More than three months ago I wanted to write about the ethnographic butterfly effect and a key informant’s book. But there were strange things happening around games and social media at the time coupled with tragic events in Ferguson, Missouri. So I wrote about those things. It is more than three months later and there are still strange things happening in social media around games and everything in Ferguson, Missouri (and other parts of the United States) is somehow impossibly more sad.
So I’m going to write about the ethnographic butterfly effect and a key informant’s book on the game Jagged Alliance 2.
I met Darius while I was working on my dissertation. He had come to Albany, from Boston, to speak at the local International Game Developer’s Association (IGDA) meeting. At the time Darius was a game developer, doing lots of early work that would now fall under the name “Analytics” or “Big Data” in games, but those names hadn’t really come along yet. Interestingly, Darius gave himself a title at the time: “Professional Networker.” Darius was really a collector of people in the game industry. He wasn’t a networker, so much as someone looking to talk to as many interesting people working in games to better understand the industry he worked within.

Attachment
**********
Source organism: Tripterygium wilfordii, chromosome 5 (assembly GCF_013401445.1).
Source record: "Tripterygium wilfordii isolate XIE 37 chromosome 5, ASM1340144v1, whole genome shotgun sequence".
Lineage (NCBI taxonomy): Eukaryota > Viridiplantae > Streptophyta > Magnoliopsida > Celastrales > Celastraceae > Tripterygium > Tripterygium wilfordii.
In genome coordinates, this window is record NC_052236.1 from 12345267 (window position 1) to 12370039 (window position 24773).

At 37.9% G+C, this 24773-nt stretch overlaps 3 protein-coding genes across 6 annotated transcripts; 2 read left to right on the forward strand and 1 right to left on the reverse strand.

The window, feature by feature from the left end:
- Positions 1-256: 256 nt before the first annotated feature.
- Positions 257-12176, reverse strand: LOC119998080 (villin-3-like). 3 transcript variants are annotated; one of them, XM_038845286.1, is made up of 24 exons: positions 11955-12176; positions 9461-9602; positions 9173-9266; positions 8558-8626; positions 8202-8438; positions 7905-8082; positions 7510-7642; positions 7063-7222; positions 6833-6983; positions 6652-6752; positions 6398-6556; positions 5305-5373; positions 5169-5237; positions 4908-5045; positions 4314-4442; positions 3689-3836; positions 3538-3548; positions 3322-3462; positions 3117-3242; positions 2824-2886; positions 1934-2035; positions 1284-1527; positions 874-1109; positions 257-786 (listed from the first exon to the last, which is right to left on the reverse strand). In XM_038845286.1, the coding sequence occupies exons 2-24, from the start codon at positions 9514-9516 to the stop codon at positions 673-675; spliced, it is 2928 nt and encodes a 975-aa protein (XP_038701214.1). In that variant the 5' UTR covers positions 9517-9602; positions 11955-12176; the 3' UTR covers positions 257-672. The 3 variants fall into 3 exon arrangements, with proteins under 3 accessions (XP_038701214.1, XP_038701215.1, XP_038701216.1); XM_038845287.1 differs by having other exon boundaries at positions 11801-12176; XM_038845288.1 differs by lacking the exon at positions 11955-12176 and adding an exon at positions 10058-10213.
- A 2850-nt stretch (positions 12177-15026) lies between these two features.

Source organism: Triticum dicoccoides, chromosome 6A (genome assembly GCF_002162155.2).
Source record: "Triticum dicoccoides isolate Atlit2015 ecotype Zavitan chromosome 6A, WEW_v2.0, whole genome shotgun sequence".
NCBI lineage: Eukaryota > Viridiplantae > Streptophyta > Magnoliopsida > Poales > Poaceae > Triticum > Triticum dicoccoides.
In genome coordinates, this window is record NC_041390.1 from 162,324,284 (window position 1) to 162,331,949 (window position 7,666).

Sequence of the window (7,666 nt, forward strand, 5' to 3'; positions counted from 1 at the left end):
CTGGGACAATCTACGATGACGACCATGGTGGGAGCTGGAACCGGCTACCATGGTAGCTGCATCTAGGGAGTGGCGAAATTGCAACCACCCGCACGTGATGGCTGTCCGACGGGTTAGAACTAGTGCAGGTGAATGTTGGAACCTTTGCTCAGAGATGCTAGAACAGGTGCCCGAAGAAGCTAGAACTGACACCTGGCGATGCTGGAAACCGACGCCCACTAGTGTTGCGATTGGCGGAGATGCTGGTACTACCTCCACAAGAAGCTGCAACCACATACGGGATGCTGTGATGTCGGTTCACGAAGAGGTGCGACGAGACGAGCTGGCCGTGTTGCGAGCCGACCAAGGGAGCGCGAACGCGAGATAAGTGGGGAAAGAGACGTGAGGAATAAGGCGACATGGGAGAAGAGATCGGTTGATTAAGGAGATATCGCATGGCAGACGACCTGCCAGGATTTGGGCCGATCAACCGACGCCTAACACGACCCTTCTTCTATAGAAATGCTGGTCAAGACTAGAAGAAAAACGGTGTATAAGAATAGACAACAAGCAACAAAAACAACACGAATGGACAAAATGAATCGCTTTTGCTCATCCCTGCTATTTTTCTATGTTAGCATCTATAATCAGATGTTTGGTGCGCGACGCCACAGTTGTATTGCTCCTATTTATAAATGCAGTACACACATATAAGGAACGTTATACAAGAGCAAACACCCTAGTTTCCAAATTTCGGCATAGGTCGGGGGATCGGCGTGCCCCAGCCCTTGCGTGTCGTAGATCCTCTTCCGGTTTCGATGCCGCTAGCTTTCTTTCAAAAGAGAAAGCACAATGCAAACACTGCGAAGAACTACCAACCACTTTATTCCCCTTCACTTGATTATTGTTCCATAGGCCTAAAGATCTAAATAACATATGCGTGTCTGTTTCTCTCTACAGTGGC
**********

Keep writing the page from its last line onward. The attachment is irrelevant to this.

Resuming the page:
We’ve managed to chat numerous occasions over the years, at the yearly pilgrimage to San Francisco for the Game Developer’s Conference, events like GDX (“Game Developer Exchange”) hosted at the Savannah College of Art and Design (SCAD) and over email, Twitter and whatever medium suited the moments in between.
Over time, what struck me was that Darius not only appreciated the kinds of things that game scholars and strange social scientists like me straddling the worlds between Science and Technology Studies, Anthropology and Game Studies appreciated, but that he was reading and speaking back. Darius read my dissertation and even assigned an open-access essay that I published to students in a college course he taught. Darius dove into reading Bruno Latour, Ian Bogost and others who I’d never imagined an informant diving into. I’m not saying in any way that I (or others) caused Darius to pursue new avenues. That’s too simplistic. But I think the various encounters Darius has experienced has shifted his thinking about games.